What You Really Need To Know About Vitamin K (an Overview)

Updated: May 3, 2023

Lara Cover Photo

Lara Pizzorno is the author of “Your Bones: How You Can Prevent Osteoporosis and Have Strong Bones for Life – Naturally” and a member of the American Medical Writers Association with 29 years of experience specializing in bone health.

Recently we asked Lara if she would help us provide a series of short, ongoing videos to help you (our customers and readers) stay up to date on the latest facts and science related to bone health.

In this latest video, Lara reveals the topic for our upcoming set of videos on…vitamin K! In this video, she discusses what the upcoming videos are going to talk about. Watch the video below (or read the transcript provided) and let us know what you think in the comments. 🙂

Hello, my name is Lara Pizzorno. I’m the author of “Your Bones”, and today I’d like to begin sharing with you some information about vitamin K, which I hope will help you to have healthier your bones. Many of us, including many of our doctors, are still not aware of the critical importance of vitamin K for bone health, or of which forms of this nutrient are required, or about how to determine how much you, and not some mythical average person in a medical study, but an actual person, you, need for optimum bone health. And, as usual, misinformation abounds on the Internet.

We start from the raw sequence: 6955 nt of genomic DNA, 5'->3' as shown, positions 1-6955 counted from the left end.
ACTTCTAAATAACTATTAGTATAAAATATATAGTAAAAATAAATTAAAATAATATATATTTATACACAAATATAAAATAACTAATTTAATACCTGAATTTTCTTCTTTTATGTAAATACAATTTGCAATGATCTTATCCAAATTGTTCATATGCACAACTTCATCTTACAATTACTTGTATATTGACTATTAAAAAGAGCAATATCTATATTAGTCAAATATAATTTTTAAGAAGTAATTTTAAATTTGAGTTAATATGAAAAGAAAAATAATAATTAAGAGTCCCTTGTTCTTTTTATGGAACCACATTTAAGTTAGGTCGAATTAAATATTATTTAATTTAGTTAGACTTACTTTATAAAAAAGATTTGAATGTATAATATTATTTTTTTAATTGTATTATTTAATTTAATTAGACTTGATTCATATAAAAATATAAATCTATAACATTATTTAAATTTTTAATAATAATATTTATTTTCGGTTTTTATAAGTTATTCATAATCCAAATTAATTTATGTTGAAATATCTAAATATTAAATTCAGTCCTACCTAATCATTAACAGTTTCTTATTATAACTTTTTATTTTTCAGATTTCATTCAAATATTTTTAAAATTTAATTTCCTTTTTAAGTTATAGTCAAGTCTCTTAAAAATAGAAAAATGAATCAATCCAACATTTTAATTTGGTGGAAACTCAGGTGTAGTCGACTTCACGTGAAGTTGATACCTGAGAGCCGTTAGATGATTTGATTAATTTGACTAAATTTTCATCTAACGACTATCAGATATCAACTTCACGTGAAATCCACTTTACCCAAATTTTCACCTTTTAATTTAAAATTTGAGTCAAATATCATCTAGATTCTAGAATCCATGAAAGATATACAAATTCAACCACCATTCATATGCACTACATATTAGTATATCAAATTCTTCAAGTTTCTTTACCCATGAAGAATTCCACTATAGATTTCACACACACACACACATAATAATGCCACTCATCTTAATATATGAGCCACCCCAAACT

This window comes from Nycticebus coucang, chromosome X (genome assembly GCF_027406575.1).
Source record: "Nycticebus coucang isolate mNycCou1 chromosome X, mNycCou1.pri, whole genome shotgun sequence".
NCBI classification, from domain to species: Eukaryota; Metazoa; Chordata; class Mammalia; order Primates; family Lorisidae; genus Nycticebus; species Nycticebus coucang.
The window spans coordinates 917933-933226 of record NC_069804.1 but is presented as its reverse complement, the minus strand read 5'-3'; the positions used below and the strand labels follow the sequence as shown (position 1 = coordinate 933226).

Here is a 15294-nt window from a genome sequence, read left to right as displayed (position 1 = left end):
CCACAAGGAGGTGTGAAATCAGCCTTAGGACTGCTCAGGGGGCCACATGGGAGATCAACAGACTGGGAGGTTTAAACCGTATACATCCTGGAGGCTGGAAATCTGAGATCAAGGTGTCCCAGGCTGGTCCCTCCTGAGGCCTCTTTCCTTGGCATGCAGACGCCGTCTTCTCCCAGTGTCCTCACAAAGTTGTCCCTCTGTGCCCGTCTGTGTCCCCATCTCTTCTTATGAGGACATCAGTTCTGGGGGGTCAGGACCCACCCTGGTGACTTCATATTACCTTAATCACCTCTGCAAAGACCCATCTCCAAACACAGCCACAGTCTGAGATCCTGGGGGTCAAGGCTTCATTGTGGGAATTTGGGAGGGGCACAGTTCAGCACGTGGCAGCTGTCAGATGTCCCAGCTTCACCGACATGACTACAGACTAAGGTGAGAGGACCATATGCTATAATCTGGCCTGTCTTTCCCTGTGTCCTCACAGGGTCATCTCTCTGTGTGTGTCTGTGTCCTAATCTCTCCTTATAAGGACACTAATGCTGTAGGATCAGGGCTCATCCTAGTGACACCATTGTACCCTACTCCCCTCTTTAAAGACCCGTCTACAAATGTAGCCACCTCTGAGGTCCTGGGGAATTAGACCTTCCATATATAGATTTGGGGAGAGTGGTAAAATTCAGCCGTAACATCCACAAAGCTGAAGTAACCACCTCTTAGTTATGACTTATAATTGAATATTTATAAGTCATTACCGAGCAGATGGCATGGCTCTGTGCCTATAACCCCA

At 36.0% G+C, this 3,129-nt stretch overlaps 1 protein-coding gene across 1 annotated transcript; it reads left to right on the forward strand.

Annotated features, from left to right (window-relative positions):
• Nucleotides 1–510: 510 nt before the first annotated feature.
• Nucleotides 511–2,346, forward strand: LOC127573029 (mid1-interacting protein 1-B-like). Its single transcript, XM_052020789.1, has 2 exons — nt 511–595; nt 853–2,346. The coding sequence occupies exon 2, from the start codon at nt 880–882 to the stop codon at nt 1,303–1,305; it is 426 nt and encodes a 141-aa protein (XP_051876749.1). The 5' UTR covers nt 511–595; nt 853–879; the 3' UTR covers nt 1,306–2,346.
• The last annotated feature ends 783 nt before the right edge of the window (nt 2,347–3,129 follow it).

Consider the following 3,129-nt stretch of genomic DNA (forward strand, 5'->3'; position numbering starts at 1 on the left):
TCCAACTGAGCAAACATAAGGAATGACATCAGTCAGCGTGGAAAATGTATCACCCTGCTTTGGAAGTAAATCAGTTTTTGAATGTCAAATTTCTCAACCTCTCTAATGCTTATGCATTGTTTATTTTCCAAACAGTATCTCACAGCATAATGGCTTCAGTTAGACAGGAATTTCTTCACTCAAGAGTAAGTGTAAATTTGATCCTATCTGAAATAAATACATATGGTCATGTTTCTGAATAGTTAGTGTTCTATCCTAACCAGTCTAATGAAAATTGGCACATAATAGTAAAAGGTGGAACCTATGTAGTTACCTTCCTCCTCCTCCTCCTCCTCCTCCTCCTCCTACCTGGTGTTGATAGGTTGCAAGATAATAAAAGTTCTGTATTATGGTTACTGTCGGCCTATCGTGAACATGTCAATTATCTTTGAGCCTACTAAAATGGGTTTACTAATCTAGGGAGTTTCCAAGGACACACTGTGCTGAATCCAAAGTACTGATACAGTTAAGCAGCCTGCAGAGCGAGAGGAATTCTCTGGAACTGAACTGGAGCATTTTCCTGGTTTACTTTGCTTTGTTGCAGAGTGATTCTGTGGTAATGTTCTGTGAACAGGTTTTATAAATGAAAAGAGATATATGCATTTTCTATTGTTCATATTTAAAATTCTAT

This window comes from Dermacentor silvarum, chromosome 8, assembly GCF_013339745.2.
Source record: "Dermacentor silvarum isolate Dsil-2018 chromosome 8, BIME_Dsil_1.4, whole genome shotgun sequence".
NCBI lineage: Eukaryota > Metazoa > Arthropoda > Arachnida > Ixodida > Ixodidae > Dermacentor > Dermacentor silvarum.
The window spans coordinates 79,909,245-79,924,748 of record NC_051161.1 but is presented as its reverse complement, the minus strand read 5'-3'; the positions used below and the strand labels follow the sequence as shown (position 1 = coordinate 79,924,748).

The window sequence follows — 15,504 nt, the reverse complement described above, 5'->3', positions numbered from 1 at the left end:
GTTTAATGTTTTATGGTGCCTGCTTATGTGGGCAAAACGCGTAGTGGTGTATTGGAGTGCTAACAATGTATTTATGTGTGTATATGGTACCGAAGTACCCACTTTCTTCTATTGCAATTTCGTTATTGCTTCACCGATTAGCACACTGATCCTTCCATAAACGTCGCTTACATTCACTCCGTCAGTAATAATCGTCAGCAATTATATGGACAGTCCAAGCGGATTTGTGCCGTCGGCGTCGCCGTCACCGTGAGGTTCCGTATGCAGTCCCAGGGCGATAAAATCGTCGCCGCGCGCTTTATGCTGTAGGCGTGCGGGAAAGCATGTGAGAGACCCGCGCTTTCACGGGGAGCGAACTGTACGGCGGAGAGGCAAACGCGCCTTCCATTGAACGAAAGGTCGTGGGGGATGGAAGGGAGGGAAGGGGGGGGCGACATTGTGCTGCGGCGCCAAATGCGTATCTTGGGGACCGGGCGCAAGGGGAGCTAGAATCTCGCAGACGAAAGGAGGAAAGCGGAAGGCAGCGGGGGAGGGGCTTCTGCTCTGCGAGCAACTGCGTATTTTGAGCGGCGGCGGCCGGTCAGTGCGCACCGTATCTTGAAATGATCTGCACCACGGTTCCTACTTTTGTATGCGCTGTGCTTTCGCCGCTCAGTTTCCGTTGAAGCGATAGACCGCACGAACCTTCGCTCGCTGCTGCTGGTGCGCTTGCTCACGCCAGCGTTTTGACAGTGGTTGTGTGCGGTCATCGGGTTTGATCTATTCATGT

You can rely on me to provide you with the most current scientifically accurate, research-validated information from the peer-reviewed medical literature. I will also provide all the medical journal article references, so that if you’re interested in any topic, you’ll be able to read up on it later. And I’ll try to tell you what you need to know about vitamin K so that you can be well-informed and can take the best care of your bones. In this video, I’m just going to list the topics that we’re going to cover regarding vitamin K, and then in the following videos, we’ll discuss them one by one.

So what we’re going to cover is the following.

  • First, I’ll try to give you an overview, that vitamin K in both its forms K-1 and K-2 plays a number of critical roles in your bones’ health.
  • Then I’ll talk to you about how vitamin K-1 works, and what happens when you don’t get enough vitamin K-1. I’ll discuss with you the dietary recommendations for getting adequate K-1, and I’ll talk to you about why refined oils do not contain vitamin K-1 in the standard American diet. The bottom line here is that you can get enough K-1 from your diet, but you’re not going to get it from processed foods.
  • Then we’ll discuss how vitamin K-2 works, and what happens when your intake of vitamin K-2 is too low. I’ll talk to you about dietary recommendations for vitamin K-2, but the bottom line with this nutrient is that you will need to take a supplement unless you live in Japan and regularly consume a fermented soybean food called Natto.
  • We’ll talk about which supplements you should take, and this involves a discussion of the different types of K-2: MK-4, and MK-7. You’ll most likely be wanting to use MK-7 for a bunch of reasons that we’ll discuss, but some people need MK-4, and just a few of us need MK-4. And I’ll talk to you about why that is, and I’ll try to help you figure out if you might be one of the people that need MK-4, instead of MK-7.